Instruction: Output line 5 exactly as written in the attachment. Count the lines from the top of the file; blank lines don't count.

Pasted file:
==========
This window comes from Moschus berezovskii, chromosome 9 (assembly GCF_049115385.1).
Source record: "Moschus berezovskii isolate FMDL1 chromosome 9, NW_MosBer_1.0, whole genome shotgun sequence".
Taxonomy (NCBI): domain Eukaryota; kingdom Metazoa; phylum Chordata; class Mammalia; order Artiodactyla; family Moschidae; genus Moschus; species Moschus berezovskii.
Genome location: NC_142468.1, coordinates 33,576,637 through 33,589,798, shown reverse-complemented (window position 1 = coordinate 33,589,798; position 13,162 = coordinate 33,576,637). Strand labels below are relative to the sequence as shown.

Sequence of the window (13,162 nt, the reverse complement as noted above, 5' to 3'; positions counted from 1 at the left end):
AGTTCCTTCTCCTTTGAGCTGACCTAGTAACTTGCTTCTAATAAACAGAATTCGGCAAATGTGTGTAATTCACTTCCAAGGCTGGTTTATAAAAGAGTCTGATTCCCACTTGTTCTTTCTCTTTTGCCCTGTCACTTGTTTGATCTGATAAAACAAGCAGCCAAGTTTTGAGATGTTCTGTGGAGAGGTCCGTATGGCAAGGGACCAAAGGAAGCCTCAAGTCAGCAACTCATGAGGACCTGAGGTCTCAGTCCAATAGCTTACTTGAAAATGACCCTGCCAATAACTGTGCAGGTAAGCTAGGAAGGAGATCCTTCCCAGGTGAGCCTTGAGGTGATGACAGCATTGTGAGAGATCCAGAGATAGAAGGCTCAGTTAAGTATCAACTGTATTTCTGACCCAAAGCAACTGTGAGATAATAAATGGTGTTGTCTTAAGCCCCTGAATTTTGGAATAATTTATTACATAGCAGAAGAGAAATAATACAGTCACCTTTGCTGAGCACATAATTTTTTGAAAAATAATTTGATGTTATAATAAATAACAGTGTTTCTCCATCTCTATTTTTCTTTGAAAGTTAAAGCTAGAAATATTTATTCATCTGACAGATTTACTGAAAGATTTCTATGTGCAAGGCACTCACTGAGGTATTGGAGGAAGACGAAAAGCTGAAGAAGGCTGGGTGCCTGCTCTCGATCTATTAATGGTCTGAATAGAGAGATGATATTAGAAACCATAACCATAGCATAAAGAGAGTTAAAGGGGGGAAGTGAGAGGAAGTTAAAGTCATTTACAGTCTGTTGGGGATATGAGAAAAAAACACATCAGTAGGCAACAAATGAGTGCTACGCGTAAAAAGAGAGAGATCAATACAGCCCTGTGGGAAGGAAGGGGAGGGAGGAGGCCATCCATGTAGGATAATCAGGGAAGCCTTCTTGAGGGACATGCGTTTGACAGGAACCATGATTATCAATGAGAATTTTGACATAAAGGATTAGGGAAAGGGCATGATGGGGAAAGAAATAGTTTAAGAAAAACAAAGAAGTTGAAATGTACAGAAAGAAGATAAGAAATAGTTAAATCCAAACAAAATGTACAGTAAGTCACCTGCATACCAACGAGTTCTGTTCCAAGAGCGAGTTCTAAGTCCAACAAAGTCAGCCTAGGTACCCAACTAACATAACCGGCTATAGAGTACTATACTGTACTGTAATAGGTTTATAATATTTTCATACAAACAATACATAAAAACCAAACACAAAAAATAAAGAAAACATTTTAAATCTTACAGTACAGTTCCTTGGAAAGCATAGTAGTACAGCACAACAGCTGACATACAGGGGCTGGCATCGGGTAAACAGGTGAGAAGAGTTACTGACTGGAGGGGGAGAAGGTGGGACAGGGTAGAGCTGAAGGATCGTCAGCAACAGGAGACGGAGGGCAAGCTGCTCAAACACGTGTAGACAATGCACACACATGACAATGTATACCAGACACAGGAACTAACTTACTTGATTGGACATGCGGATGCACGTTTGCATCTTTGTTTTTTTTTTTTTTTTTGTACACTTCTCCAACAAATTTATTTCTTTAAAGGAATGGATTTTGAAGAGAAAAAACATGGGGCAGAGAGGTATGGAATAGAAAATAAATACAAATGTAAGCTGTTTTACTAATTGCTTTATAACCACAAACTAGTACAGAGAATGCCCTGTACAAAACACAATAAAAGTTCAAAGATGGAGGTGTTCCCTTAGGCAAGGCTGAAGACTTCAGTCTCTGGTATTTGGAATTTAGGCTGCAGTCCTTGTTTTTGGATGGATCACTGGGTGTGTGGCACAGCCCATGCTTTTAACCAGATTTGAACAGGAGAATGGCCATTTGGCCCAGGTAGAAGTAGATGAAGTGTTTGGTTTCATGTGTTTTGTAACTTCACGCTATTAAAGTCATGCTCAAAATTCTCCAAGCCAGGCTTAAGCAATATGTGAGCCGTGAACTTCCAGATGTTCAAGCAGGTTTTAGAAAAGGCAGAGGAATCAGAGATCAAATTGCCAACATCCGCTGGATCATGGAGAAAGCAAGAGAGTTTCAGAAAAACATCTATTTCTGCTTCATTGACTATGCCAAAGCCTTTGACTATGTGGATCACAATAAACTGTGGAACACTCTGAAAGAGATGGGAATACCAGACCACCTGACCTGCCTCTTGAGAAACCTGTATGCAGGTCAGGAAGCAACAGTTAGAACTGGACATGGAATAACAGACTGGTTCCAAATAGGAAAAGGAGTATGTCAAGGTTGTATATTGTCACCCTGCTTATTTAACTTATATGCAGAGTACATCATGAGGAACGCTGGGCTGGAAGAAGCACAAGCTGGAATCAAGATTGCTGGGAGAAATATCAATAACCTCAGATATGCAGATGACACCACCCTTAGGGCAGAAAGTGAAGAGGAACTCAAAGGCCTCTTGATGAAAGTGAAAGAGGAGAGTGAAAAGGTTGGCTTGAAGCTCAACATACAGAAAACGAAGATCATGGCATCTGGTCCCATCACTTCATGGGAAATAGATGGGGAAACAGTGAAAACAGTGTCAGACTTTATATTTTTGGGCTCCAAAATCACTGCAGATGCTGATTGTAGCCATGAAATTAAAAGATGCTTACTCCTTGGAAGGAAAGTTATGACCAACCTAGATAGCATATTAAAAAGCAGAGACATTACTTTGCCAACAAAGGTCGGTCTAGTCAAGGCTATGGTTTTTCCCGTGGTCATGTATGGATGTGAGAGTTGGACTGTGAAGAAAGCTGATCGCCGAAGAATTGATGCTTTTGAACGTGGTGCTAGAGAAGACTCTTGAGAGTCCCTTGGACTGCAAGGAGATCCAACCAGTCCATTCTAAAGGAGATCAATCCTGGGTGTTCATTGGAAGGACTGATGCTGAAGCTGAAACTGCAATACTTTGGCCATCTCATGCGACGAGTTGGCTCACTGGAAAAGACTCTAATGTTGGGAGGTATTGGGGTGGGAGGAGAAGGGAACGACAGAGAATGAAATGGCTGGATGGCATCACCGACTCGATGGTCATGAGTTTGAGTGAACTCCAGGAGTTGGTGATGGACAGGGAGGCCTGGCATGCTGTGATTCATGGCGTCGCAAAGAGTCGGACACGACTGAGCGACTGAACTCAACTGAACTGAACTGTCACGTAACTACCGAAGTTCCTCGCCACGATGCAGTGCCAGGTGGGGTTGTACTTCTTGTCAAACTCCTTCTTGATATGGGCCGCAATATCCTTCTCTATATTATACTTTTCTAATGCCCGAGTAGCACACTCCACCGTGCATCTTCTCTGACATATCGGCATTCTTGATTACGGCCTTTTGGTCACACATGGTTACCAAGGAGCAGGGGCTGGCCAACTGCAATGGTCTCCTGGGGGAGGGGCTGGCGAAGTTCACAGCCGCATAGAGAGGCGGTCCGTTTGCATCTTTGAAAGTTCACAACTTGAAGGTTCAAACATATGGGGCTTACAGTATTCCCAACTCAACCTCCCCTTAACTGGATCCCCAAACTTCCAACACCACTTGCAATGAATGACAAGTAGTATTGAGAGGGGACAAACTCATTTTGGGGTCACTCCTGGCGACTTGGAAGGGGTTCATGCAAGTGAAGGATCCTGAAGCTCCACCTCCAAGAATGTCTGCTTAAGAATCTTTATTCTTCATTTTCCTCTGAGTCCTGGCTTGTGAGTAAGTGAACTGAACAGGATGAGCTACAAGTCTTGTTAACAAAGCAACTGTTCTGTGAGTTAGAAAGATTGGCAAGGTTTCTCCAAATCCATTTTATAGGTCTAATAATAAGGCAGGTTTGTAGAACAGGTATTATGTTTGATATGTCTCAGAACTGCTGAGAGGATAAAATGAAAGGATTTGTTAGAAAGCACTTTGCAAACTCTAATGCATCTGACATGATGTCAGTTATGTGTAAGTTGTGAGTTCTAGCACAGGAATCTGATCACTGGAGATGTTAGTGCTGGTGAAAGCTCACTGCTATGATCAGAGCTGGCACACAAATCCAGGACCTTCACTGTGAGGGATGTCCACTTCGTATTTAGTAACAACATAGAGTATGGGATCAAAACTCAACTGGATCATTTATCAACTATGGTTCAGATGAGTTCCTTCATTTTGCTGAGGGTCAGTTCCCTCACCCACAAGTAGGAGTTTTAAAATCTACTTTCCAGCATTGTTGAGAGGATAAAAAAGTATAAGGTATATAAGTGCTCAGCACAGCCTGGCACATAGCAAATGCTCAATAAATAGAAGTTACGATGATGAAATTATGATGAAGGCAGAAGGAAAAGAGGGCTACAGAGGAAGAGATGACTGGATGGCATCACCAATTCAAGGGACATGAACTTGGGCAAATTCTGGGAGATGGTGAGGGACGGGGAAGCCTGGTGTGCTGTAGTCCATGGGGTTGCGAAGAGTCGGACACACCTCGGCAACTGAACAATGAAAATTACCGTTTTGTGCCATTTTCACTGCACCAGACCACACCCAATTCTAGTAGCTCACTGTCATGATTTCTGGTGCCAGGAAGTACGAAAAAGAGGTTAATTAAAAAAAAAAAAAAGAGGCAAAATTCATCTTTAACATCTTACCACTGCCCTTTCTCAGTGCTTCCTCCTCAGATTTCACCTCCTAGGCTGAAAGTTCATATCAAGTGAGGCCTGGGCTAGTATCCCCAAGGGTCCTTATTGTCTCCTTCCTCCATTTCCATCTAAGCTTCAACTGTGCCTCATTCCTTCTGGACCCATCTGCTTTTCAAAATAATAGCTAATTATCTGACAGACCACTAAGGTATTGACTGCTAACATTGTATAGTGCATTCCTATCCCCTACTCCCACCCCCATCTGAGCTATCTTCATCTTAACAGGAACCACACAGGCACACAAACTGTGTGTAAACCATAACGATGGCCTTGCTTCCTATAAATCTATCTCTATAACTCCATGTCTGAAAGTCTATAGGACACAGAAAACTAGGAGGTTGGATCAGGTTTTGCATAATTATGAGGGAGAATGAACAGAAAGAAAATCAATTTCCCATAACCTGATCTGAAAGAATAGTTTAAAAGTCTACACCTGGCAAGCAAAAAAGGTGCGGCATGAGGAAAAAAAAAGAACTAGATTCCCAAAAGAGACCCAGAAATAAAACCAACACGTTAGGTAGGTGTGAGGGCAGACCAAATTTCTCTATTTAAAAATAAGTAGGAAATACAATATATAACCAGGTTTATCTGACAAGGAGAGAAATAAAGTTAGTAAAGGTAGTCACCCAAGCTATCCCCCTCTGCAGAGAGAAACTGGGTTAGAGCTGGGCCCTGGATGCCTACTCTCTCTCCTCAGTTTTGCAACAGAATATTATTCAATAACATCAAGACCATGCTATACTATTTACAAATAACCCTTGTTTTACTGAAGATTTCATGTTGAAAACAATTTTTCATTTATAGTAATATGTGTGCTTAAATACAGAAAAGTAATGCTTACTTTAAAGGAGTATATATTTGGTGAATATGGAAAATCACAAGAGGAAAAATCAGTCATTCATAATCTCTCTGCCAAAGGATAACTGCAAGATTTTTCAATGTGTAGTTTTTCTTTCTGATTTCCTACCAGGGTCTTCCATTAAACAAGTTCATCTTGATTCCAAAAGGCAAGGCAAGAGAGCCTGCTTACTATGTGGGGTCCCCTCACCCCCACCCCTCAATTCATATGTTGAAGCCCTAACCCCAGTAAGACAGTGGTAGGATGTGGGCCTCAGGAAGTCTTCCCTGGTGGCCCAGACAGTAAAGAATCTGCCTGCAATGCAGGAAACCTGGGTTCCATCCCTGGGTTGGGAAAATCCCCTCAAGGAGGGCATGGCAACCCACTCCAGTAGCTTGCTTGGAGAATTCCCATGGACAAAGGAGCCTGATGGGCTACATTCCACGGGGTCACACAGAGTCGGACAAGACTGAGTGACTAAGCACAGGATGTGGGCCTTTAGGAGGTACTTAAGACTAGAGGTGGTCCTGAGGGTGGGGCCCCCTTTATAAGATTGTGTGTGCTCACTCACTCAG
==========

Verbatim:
Sequence of the window (13,162 nt, the reverse complement as noted above, 5' to 3'; positions counted from 1 at the left end):